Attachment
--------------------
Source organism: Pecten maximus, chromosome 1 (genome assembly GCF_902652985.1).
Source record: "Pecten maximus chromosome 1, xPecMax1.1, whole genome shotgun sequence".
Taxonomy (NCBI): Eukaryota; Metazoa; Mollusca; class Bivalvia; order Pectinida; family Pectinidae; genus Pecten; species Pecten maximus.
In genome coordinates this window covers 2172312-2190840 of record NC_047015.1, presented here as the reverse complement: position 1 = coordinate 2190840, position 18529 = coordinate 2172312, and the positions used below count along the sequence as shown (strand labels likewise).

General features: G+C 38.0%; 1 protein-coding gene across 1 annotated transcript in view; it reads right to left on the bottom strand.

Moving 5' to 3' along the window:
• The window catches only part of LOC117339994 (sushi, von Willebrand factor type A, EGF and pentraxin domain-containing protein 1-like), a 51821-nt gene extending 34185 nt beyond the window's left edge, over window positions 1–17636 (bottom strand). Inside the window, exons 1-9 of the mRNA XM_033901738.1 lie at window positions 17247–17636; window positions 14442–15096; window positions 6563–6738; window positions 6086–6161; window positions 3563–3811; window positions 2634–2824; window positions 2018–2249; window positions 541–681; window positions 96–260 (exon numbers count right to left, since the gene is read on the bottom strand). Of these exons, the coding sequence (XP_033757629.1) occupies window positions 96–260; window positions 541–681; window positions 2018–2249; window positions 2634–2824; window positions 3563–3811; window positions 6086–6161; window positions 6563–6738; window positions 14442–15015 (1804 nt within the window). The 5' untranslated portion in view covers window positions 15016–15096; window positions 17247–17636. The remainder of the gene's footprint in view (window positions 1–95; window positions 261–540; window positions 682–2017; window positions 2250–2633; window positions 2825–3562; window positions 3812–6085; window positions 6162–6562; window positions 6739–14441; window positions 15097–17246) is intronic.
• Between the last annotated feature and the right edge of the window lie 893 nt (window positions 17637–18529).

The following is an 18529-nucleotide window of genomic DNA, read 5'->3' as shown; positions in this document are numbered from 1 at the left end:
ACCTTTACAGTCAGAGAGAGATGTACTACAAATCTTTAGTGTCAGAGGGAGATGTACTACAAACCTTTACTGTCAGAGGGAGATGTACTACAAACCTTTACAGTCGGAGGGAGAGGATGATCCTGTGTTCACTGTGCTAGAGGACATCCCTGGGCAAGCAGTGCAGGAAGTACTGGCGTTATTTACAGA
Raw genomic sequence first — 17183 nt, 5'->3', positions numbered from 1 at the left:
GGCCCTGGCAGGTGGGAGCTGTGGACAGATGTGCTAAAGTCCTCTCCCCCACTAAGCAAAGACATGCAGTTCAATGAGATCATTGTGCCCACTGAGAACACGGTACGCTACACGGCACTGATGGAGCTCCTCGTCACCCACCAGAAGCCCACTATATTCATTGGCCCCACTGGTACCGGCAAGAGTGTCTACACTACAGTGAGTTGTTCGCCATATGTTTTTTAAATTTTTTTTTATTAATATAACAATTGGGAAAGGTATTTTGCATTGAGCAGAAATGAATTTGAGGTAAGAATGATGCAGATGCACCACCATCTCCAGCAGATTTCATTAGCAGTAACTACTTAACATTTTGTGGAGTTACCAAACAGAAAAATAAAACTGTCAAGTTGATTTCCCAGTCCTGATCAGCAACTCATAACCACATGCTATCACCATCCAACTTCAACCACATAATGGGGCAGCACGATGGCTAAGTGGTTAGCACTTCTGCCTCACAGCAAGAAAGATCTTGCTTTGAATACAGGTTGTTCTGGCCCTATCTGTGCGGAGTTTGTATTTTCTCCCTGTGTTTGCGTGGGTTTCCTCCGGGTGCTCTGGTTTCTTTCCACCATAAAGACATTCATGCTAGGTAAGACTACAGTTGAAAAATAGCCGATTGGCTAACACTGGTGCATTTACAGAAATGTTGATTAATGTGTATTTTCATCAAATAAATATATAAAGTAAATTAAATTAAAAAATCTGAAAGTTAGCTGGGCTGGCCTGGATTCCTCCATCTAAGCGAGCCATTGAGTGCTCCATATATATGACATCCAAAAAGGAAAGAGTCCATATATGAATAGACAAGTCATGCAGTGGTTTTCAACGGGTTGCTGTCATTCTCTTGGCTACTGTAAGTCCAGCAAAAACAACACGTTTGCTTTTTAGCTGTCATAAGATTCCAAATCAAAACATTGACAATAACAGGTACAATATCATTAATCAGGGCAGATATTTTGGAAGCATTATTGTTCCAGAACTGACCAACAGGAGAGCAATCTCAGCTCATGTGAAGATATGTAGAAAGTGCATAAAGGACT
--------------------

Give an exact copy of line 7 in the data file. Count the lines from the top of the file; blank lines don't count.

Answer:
• The window catches only part of LOC117339994 (sushi, von Willebrand factor type A, EGF and pentraxin domain-containing protein 1-like), a 51821-nt gene extending 34185 nt beyond the window's left edge, over window positions 1–17636 (bottom strand). Inside the window, exons 1-9 of the mRNA XM_033901738.1 lie at window positions 17247–17636; window positions 14442–15096; window positions 6563–6738; window positions 6086–6161; window positions 3563–3811; window positions 2634–2824; window positions 2018–2249; window positions 541–681; window positions 96–260 (exon numbers count right to left, since the gene is read on the bottom strand). Of these exons, the coding sequence (XP_033757629.1) occupies window positions 96–260; window positions 541–681; window positions 2018–2249; window positions 2634–2824; window positions 3563–3811; window positions 6086–6161; window positions 6563–6738; window positions 14442–15015 (1804 nt within the window). The 5' untranslated portion in view covers window positions 15016–15096; window positions 17247–17636. The remainder of the gene's footprint in view (window positions 1–95; window positions 261–540; window positions 682–2017; window positions 2250–2633; window positions 2825–3562; window positions 3812–6085; window positions 6162–6562; window positions 6739–14441; window positions 15097–17246) is intronic.